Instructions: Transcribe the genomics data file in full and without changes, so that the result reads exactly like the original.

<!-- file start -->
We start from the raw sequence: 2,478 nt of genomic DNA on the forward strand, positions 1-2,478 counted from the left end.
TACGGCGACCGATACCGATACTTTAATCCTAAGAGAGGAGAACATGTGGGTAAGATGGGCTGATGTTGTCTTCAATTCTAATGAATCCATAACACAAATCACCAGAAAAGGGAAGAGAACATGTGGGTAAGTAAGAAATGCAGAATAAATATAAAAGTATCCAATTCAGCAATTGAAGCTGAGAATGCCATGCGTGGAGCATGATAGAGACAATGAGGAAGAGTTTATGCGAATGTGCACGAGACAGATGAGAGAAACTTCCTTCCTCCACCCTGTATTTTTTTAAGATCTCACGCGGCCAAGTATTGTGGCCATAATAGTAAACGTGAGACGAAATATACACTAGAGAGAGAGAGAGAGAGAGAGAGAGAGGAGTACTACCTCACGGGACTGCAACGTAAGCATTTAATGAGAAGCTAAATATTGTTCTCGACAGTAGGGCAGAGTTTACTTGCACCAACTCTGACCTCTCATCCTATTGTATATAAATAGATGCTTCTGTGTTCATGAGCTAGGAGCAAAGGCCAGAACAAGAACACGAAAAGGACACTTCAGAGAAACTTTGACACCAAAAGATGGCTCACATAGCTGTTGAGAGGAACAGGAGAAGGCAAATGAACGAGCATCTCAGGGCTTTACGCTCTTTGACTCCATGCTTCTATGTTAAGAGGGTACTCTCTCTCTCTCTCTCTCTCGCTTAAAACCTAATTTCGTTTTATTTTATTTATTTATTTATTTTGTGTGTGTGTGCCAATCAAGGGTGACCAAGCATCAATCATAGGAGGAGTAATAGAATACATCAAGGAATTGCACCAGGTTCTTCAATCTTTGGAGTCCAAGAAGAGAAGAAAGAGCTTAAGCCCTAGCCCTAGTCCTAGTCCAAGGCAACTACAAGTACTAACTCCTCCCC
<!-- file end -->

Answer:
We start from the raw sequence: 2,478 nt of genomic DNA on the forward strand, positions 1-2,478 counted from the left end.
TACGGCGACCGATACCGATACTTTAATCCTAAGAGAGGAGAACATGTGGGTAAGATGGGCTGATGTTGTCTTCAATTCTAATGAATCCATAACACAAATCACCAGAAAAGGGAAGAGAACATGTGGGTAAGTAAGAAATGCAGAATAAATATAAAAGTATCCAATTCAGCAATTGAAGCTGAGAATGCCATGCGTGGAGCATGATAGAGACAATGAGGAAGAGTTTATGCGAATGTGCACGAGACAGATGAGAGAAACTTCCTTCCTCCACCCTGTATTTTTTTAAGATCTCACGCGGCCAAGTATTGTGGCCATAATAGTAAACGTGAGACGAAATATACACTAGAGAGAGAGAGAGAGAGAGAGAGAGAGGAGTACTACCTCACGGGACTGCAACGTAAGCATTTAATGAGAAGCTAAATATTGTTCTCGACAGTAGGGCAGAGTTTACTTGCACCAACTCTGACCTCTCATCCTATTGTATATAAATAGATGCTTCTGTGTTCATGAGCTAGGAGCAAAGGCCAGAACAAGAACACGAAAAGGACACTTCAGAGAAACTTTGACACCAAAAGATGGCTCACATAGCTGTTGAGAGGAACAGGAGAAGGCAAATGAACGAGCATCTCAGGGCTTTACGCTCTTTGACTCCATGCTTCTATGTTAAGAGGGTACTCTCTCTCTCTCTCTCTCTCGCTTAAAACCTAATTTCGTTTTATTTTATTTATTTATTTATTTTGTGTGTGTGTGCCAATCAAGGGTGACCAAGCATCAATCATAGGAGGAGTAATAGAATACATCAAGGAATTGCACCAGGTTCTTCAATCTTTGGAGTCCAAGAAGAGAAGAAAGAGCTTAAGCCCTAGCCCTAGTCCTAGTCCAAGGCAACTACAAGTACTAACTCCTCCCC